I know it sounds ludicrous, but investors often overlook the people in charge of protecting their investments. The idea of gauging a company's leadership plays second-fiddle to other categories of analysis. However, at Fool.com we believe careful study of effective leadership is one of the most important areas of evaluating long-term winning investments.

We like CEOs who actually work for shareholders like us. After all, we're the true owners of the business. When you're deciding whether to invest in a company, failing to vet its CEO is a big mistake. In fact, if you've overlooked the study of a company's leadership, then that's the one important area you should know about before finalizing your investment in the company.

After reviewing thousands of companies over dozens of years, we've found several crucial characteristics of quality management. Today, we'll size up the recent performance of Altria Group's (NYSE: MO) leadership.

How much skin do they have in the game?
Are Altria Group CEO Michael Szymanczyk's interests aligned with shareholders? Here's how the Altria Group CEO's ownership compares to that of other companies in the industry.

CEO, Company

Shares Owned

% of Shares Outstanding

Insider Ownership Market Value (in millions)

Michael Szymanczyk, Altria Group




Louis Camilleri, Philip Morris International




Susan Ivey, Reynolds American




Martin Orlowsky, Lorillard




Source: Capital IQ, a division of Standard & Poor's. Shares are common stock equivalents only and do not include options, awards, and other forms of compensation.

Szymanczyk actually owns $26 million worth of Altria Group, or 0.06% of shares outstanding. We Fools prefer CEOs who have higher ownership stakes in their businesses, since that better aligns their interests with shareholders'. However, while we think high insider ownership is a good sign, low insider ownership isn't necessarily a bad one. CEOs may be relatively new, or may have a low percent of shares outstanding, but a high total value of ownership.

How well are they using your money?
Return on equity can help investors determine how adeptly management gets the job done. This metric combines how well management is expanding profitability, managing assets, and using financial leverage, all in one ratio. While return on equity isn't foolproof -- managers can manipulate it with excessive leverage, for example -- it does an excellent job of suggesting how effective managers are, and how well they can generate high returns on investors' capital.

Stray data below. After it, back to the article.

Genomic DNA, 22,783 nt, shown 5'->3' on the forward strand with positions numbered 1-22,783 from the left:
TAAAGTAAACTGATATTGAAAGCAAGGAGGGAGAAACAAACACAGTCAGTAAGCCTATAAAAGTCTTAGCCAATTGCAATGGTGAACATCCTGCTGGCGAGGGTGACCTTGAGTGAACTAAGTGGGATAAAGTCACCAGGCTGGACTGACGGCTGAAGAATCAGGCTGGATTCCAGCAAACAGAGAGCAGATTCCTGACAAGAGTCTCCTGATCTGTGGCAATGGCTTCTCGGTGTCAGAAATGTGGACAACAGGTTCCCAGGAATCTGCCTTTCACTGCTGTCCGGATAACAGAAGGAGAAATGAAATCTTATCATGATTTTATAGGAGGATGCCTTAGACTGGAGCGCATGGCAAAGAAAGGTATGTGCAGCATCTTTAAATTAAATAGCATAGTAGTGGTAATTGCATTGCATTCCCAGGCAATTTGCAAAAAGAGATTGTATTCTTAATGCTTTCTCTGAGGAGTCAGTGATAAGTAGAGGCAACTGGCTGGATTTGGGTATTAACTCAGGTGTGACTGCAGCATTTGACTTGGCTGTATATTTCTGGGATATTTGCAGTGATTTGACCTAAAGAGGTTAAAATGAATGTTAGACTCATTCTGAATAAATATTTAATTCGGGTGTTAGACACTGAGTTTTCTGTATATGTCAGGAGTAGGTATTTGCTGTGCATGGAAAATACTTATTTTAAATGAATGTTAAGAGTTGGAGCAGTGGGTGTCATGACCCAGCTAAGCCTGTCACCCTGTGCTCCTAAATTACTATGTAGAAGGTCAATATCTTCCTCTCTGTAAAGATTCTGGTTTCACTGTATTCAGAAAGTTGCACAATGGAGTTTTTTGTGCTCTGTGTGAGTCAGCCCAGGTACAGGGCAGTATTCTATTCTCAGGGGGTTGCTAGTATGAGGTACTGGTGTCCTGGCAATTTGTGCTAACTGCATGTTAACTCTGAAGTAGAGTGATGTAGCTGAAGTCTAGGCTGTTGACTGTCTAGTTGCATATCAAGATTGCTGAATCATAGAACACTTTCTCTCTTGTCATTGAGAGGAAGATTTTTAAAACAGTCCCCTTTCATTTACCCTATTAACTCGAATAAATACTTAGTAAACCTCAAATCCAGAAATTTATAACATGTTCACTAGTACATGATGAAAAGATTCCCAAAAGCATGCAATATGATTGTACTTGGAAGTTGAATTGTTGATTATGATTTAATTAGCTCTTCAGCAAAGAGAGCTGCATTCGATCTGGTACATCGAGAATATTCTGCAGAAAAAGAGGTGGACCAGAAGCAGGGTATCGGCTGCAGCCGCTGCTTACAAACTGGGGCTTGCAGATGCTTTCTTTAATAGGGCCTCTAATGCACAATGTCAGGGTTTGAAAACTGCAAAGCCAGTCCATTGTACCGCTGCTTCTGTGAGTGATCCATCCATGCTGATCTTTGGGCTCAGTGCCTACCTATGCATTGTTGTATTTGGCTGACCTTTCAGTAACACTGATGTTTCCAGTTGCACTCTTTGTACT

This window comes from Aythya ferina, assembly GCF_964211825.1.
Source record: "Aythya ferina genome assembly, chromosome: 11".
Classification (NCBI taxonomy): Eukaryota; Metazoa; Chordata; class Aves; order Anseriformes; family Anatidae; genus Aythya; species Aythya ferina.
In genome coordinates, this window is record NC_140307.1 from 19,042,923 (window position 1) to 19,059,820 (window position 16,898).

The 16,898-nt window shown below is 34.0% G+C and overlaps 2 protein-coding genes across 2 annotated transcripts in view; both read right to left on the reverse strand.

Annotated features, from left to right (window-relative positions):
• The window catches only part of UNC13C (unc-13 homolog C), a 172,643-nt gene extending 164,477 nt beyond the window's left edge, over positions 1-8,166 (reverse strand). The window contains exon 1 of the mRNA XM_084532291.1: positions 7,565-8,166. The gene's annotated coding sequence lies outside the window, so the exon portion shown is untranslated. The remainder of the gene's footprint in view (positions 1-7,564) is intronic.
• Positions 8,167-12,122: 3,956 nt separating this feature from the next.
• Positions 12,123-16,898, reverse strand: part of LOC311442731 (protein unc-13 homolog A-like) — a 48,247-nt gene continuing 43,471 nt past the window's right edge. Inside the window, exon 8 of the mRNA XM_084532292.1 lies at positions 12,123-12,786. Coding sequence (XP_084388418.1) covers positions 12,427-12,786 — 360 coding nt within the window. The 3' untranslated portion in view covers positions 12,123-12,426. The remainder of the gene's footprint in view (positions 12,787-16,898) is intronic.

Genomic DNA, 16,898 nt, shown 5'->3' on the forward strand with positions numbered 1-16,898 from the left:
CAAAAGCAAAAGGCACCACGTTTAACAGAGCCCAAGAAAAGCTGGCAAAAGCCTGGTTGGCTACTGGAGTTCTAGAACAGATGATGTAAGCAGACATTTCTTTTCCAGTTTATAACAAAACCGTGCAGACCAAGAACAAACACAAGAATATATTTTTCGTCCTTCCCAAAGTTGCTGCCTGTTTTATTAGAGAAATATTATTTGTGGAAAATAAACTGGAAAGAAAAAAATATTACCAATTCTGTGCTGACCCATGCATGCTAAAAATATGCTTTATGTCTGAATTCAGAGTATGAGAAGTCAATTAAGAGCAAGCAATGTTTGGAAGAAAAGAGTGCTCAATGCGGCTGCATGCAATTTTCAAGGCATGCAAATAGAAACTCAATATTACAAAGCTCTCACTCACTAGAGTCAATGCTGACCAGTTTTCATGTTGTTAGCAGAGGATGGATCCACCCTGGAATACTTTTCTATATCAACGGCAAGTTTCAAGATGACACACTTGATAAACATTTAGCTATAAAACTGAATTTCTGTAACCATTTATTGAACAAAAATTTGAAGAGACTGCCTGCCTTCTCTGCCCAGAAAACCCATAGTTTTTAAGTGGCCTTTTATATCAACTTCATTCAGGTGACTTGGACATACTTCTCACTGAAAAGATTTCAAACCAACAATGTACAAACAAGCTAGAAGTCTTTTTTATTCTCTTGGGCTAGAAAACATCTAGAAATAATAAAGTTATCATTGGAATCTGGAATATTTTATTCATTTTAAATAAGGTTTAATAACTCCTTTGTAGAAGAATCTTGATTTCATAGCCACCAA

Despite difficult economic conditions, Altria Group managed to grow return on equity beyond its five-year average. In most cases, consistently increasing return on equity suggests that management is either adept at cutting costs and managing assets, or is moving the company into new high-return areas. In Altria Group's case, the equity on its balance sheet dropped drastically after spinning off Philip Morris International (NYSE: PM) and Kraft, which has allowed soaring recent return on equity. Because of that low base, return on equity sits at around 90%, so investors are better off judging management on net income or other areas.

How productive are their workers?
Revenue per employee provides another way to gauge a CEO's effectiveness. If this metric is declining, the company might have a bloated organizational structure, or too many extra employees toiling away at new initiatives that just aren't working out. Either possibility would hint that management isn't effectively running the organization.

Altria Group's revenue per employee has moved above its five-year average. Rising revenue per employee can suggest that management's getting better at controlling costs, or encouraging more productivity from its workers. To better see whether Altria Group's management is excelling in this area, let's compare the company to its peer group once again: 





Last Year's Revenue Per Employee vs. 5-Year Average

Altria Group





Philip Morris International





Reynolds American (NYSE: RAI)





Lorillard (NYSE: LO)





Source: Capital IQ, a division of Standard & Poor's. Dollar figures in thousands.

Altria Group's revenue per employee isn't just rising -- it's better than its combined peer group. Although, management can't take all the credit for this. Altria used to have both Kraft and international operations under its umbrella as well. Today's company requires far fewer employees. Still, revenue per employee is above competitors Reynolds American and Lorillard.

These are just a few of the factors we look for in a company's management. If you can find leaders who continually give shareholders high returns on their capital, and align their interests with yours, you've got a better chance to enjoy market-beating returns for the long haul.

Jeremy Phillips, VP of Fool.com, owns no shares of any companies listed above. Philip Morris International is a Motley Fool Global Gains recommendation. The Fool owns shares of Altria Group. Try any of our Foolish newsletter services free for 30 days. The Motley Fool has a disclosure policy.